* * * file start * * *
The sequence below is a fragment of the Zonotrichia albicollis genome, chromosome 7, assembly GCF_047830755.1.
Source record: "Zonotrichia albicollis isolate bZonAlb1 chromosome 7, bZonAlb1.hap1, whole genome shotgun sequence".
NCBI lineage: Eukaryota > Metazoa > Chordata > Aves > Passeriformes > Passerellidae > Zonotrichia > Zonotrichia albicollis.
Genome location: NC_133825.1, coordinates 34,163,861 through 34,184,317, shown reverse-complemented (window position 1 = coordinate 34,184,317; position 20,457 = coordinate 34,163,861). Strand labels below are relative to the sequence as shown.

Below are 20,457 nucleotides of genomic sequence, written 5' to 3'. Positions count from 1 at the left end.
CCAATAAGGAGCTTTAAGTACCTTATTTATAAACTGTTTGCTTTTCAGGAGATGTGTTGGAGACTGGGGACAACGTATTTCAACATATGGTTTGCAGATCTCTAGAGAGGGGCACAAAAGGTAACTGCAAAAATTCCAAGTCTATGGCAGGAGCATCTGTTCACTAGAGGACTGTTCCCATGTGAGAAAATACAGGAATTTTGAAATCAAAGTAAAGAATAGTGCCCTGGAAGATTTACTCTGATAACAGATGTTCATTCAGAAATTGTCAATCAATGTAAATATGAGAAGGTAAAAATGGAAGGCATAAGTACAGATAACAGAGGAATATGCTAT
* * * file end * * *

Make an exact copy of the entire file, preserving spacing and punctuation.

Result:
The sequence below is a fragment of the Zonotrichia albicollis genome, chromosome 7, assembly GCF_047830755.1.
Source record: "Zonotrichia albicollis isolate bZonAlb1 chromosome 7, bZonAlb1.hap1, whole genome shotgun sequence".
NCBI lineage: Eukaryota > Metazoa > Chordata > Aves > Passeriformes > Passerellidae > Zonotrichia > Zonotrichia albicollis.
Genome location: NC_133825.1, coordinates 34,163,861 through 34,184,317, shown reverse-complemented (window position 1 = coordinate 34,184,317; position 20,457 = coordinate 34,163,861). Strand labels below are relative to the sequence as shown.

Below are 20,457 nucleotides of genomic sequence, written 5' to 3'. Positions count from 1 at the left end.
CCAATAAGGAGCTTTAAGTACCTTATTTATAAACTGTTTGCTTTTCAGGAGATGTGTTGGAGACTGGGGACAACGTATTTCAACATATGGTTTGCAGATCTCTAGAGAGGGGCACAAAAGGTAACTGCAAAAATTCCAAGTCTATGGCAGGAGCATCTGTTCACTAGAGGACTGTTCCCATGTGAGAAAATACAGGAATTTTGAAATCAAAGTAAAGAATAGTGCCCTGGAAGATTTACTCTGATAACAGATGTTCATTCAGAAATTGTCAATCAATGTAAATATGAGAAGGTAAAAATGGAAGGCATAAGTACAGATAACAGAGGAATATGCTAT